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Re: putting entailment into SPARQL

From: Sergio Tessaris <tessaris@inf.unibz.it>
Date: Wed, 21 Dec 2005 14:12:22 +0100
To: Pat Hayes <phayes@ihmc.us>
Cc: Eric Prud'hommeaux <eric@w3.org>, "Seaborne, Andy" <andy.seaborne@hp.com>, RDF Data Access Working Group <public-rdf-dawg@w3.org>
Message-Id: <200512211412.23077.tessaris@inf.unibz.it>

On Tuesday 20 December 2005 15:48, Pat Hayes wrote:
> >On 13 Dec 2005, at 23:27, Pat Hayes wrote:
> >>Pattern Solution.
> >>A variable substitution is a substitution function on a subset of V
> >>to RDF-T. A pattern solution on the pattern V to the dataset G is a
> >>variable substitution whose domain includes all the variables in V,
> >>whose range is a subset of the set of RDF terms occurring in G, and
> >>which matches the dataset DS.
> >
> >Pat, by restricting the domain in this way you rule out RDF(S)
> >entailment, since there are terms which should be in any RDF(S)
> >graph, even if not explicitly mentioned (e.g. rdf:type or
> >rdf:Property).
>
> We  should discuss this. I intended to restrict in this way for all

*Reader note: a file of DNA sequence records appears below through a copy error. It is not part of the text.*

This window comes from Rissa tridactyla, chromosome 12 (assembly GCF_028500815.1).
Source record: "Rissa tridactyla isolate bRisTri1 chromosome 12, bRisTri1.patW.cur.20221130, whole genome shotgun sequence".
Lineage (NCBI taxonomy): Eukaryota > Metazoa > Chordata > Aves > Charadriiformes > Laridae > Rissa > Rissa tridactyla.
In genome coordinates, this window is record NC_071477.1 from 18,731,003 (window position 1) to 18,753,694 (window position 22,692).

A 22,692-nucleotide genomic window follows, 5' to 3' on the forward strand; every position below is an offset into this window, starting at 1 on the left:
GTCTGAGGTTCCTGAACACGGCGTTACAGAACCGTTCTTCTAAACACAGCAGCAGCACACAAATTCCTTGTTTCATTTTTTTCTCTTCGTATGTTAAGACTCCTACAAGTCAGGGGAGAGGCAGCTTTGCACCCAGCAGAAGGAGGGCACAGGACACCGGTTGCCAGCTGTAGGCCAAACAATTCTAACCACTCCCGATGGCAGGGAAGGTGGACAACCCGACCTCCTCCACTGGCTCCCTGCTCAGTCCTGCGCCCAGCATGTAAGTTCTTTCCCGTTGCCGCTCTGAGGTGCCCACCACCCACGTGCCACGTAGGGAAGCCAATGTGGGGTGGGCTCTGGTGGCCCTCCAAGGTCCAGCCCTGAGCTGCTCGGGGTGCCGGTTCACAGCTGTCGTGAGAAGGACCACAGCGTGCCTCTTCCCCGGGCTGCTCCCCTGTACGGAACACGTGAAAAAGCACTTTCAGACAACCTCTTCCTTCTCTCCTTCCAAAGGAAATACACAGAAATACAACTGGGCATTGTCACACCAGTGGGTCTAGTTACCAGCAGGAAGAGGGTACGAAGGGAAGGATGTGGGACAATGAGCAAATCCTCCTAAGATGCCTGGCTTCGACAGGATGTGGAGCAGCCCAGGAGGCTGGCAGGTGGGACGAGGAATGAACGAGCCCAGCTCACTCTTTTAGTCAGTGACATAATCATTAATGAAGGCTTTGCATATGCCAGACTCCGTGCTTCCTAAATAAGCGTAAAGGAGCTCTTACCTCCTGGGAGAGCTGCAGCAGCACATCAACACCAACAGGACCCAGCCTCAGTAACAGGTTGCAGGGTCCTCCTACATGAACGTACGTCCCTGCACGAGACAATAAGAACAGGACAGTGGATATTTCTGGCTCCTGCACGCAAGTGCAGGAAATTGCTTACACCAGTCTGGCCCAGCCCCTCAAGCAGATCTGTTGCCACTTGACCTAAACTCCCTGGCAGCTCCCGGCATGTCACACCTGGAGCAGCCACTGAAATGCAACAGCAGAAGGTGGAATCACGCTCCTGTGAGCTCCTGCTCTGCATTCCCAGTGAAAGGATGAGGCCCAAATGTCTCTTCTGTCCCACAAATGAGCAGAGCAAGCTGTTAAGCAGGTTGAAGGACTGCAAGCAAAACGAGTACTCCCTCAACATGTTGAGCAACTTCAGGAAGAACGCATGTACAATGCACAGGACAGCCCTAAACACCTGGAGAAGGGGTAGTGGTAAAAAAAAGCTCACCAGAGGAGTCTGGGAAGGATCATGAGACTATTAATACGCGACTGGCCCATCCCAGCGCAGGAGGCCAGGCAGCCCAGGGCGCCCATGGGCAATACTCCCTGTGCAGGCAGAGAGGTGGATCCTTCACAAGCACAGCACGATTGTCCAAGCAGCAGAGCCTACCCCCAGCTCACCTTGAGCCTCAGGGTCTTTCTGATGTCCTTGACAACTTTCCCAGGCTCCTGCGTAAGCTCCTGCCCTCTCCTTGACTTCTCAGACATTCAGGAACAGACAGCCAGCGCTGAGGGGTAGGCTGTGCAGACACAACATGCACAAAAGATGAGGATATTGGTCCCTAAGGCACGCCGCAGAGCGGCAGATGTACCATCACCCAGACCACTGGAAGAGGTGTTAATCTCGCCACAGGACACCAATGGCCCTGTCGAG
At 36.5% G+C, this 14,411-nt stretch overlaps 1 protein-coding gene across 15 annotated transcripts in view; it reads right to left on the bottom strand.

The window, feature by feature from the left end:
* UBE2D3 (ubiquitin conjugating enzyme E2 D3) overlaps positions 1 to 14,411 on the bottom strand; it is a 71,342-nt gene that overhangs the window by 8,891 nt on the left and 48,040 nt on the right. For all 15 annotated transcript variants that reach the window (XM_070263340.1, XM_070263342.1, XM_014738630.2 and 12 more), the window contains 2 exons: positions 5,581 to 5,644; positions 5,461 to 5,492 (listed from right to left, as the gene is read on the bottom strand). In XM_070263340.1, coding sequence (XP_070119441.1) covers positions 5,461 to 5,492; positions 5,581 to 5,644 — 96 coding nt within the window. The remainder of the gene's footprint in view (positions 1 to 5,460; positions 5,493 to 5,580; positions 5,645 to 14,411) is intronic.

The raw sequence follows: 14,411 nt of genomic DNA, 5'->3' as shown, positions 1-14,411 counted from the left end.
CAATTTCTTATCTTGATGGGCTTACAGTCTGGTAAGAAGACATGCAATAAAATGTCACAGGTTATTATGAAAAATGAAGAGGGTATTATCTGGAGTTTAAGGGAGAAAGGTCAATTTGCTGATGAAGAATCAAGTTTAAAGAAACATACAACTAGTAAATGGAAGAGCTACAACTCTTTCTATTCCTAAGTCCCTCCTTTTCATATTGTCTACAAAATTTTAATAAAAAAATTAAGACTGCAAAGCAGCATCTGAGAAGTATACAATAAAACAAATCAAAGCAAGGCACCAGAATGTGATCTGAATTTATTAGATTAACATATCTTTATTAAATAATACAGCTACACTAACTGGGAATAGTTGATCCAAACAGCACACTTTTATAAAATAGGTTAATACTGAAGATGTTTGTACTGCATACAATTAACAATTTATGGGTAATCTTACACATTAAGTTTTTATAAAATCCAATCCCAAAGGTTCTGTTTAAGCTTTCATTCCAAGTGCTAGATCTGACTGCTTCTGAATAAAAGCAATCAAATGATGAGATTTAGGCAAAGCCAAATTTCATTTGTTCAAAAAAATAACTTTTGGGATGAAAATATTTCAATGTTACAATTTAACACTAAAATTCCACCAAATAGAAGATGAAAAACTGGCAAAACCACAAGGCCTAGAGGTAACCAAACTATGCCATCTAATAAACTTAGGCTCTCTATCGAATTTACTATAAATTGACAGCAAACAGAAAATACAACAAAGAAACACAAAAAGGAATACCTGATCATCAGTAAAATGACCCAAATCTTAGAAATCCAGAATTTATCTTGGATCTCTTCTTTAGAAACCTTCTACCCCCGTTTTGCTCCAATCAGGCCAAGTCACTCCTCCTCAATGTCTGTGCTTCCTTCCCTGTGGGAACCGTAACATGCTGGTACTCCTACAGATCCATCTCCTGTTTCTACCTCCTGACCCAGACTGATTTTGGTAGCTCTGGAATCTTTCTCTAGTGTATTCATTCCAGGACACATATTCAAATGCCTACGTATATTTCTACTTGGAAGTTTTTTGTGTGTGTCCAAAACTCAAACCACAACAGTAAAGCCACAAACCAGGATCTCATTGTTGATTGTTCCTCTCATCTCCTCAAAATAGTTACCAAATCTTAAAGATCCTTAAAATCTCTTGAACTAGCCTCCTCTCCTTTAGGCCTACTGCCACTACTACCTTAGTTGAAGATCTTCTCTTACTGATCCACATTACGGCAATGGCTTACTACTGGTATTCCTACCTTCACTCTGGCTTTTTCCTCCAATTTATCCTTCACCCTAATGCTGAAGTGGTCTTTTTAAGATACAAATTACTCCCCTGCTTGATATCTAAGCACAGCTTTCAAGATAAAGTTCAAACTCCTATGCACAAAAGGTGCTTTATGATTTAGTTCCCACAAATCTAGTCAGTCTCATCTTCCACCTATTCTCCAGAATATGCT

> entailments. That is, I do not think that tautological queries should
> succeed against an empty graph, even when they are entailed. The
> point of querying is not primarily to test entailment, but to find
> out what is in the actual graph.

Well, this is true for simple entailment anyway. I think that when you use 
RDF(S) entailment, then you expect the following query to succeed:

ASK { rdf:type rdf:type rdf:Property }

otherwise you'd gather that the server is not really doing RDF entailment. If 
someone's interested in just the actual graph contents, then simple 
entailment is there. 

Note that, even with simple entailment you don't need to explicitly restrict 
the variable bindings to the active domain, because it is implicit in the 
definition of simple entailment. Restricting to the active domain is just 
necessary to prevent arbitrary bnodes from sneaking into the query answer.

> >My understanding is that this restriction should be enforced for bnodes
> > only.
>
> IMO that would be too narrow. But if you think the global restriction
> is too tight, can you show some examples?

If you accept that 

ASK { rdf:type rdf:type rdf:Property }

succeeds, then the fact that 'rdf:type' is not among the results of the query 

SELECT * { ?x rdf:type rdf:Property }

would be rather odd.


--sergio
Received on Wednesday, 21 December 2005 13:39:15 GMT

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